Former President George W. Bush (R) is offering his thoughts on how the United States can restore confidence in the nation’s immigration system.
In an op-ed published by The Washington Post on Friday, the former president shared his motive behind creating a new collection of portraits of immigrants, entitled “Out of Many, One.”
The two things he wanted to accomplish with his paintings were “to share some portraits of immigrants, each with a remarkable story I try to tell, and to humanize the debate on immigration and reform.”
Bush explained, “The backgrounds are varied, but readers won’t have to search hard for a common theme. It’s gratitude. So many immigrants are filled with appreciation.”
Asking, “How is it that in a country more generous to new arrivals than any other, immigration policy is the source of so much rancor and ill will?” Bush suggested, “The issue has been exploited in ways that do little credit to either party.”
He argued, “No proposal on immigration will have credibility without confidence that our laws are carried out consistently and in good faith.”
Touching on how the nation can restore confidence in the system, Bush said one place to start is “DACA (Deferred Action for Childhood Arrivals). Americans who favor a path to citizenship for those brought here as children, known as ‘dreamers,’ are not advocating open borders.”
Instead, “They just recognize that young men and women who grew up in the United States, and who never knew any other place as home, are fundamentally American. And they ought not be punished for choices made by their parents.”
When discussing the border, Bush is hopeful the United States can “be both a lawful and a welcoming nation at the same time.”
Bush acknowledged the nation’s border needs to be “secure and efficient” and advocated for using “all the necessary resources” to achieve this goal.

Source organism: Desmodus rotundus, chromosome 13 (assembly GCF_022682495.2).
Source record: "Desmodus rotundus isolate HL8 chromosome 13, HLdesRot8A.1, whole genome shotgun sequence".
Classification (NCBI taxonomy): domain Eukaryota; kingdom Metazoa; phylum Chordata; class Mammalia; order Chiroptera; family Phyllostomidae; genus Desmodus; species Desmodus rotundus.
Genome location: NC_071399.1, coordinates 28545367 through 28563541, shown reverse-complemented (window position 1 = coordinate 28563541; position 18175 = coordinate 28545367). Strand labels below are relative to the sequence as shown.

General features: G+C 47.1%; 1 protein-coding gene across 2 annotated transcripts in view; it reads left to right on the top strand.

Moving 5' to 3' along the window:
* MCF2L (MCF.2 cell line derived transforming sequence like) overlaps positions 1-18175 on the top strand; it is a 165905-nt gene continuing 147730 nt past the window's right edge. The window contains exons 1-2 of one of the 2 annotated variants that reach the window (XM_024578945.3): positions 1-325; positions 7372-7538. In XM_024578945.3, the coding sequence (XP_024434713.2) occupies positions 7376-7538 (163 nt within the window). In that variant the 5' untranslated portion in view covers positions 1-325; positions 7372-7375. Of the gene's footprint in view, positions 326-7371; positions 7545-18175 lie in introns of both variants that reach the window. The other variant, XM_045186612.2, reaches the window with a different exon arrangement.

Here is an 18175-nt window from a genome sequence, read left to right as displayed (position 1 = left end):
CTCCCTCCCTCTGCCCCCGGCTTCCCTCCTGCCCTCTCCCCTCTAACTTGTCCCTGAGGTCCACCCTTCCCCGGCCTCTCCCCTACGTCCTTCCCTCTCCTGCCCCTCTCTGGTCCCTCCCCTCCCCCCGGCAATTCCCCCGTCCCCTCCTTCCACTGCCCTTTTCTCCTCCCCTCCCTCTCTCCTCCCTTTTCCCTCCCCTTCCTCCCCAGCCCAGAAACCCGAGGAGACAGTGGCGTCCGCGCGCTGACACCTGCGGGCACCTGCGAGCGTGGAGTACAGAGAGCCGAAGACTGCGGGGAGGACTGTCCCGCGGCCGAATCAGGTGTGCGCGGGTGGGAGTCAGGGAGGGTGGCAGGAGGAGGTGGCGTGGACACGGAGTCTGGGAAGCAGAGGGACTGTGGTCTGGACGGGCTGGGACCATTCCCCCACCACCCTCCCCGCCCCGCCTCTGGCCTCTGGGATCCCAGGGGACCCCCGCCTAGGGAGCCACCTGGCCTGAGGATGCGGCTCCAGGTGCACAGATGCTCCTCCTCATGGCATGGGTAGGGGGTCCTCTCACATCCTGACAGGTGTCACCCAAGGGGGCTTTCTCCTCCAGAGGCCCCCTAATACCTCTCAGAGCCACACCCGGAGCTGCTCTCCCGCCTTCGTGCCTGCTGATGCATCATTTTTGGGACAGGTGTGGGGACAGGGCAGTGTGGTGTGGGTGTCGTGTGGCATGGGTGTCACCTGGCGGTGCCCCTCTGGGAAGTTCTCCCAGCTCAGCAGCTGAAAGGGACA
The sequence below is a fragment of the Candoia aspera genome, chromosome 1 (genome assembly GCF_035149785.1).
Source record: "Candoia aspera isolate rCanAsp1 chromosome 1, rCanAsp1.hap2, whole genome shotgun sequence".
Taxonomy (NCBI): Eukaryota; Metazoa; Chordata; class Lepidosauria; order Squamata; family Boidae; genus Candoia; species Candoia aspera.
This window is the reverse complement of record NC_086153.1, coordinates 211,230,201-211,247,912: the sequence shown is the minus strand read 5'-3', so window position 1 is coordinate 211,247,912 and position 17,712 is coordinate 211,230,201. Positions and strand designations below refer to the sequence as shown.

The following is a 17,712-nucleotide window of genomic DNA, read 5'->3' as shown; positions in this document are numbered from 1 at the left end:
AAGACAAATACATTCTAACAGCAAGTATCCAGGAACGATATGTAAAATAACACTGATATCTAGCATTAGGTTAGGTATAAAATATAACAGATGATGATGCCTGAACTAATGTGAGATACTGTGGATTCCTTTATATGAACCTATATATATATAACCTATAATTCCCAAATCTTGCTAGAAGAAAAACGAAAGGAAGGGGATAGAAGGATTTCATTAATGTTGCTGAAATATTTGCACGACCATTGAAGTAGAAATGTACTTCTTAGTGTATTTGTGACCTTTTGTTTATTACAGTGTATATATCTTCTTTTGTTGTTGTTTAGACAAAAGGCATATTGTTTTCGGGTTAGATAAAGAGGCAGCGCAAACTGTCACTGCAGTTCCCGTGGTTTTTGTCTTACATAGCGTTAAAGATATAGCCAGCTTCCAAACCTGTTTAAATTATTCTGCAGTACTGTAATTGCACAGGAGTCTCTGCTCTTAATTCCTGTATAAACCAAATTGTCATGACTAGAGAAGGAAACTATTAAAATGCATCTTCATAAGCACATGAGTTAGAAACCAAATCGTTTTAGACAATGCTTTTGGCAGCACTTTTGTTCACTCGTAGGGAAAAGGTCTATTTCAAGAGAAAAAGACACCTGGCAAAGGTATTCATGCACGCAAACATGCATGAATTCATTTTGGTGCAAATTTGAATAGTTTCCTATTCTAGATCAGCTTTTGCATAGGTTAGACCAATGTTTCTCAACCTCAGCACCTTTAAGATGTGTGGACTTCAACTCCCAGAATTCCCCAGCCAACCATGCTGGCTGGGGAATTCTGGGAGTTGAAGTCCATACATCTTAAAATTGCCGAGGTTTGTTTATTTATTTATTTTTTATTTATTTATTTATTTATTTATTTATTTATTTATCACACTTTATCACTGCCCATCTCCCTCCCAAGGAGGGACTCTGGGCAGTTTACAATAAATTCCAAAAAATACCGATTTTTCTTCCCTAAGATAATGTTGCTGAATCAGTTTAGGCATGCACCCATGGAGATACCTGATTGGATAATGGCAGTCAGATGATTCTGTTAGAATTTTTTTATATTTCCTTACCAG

According to Bush, border management starts “well beyond the border.” He explained the nation needs to work with other countries to “help them build freedom and opportunity so their citizens can thrive at home.”
Calling for a “modernized asylum system,” Bush added, “The rules for asylum should be reformed by Congress to guard against unmerited entry and reserve that vital status for its intended recipients.”
He said one choice both parties can get behind is increased legal immigration focused on employment and skills.
Turning his focus to undocumented men and women living in the United States, Bush wrote, “A grant of amnesty would be fundamentally unfair to those who came legally or are still waiting their turn to become citizens.”
He continued, “But undocumented immigrants should be brought out of the shadows through a gradual process in which legal residency and citizenship must be earned, as for anyone else applying for the privilege.”
Confident bipartisan reform is possible, Bush believes the nation will “see immigration for what it is: not a problem and source of discord, but a great and defining asset of the United States.”
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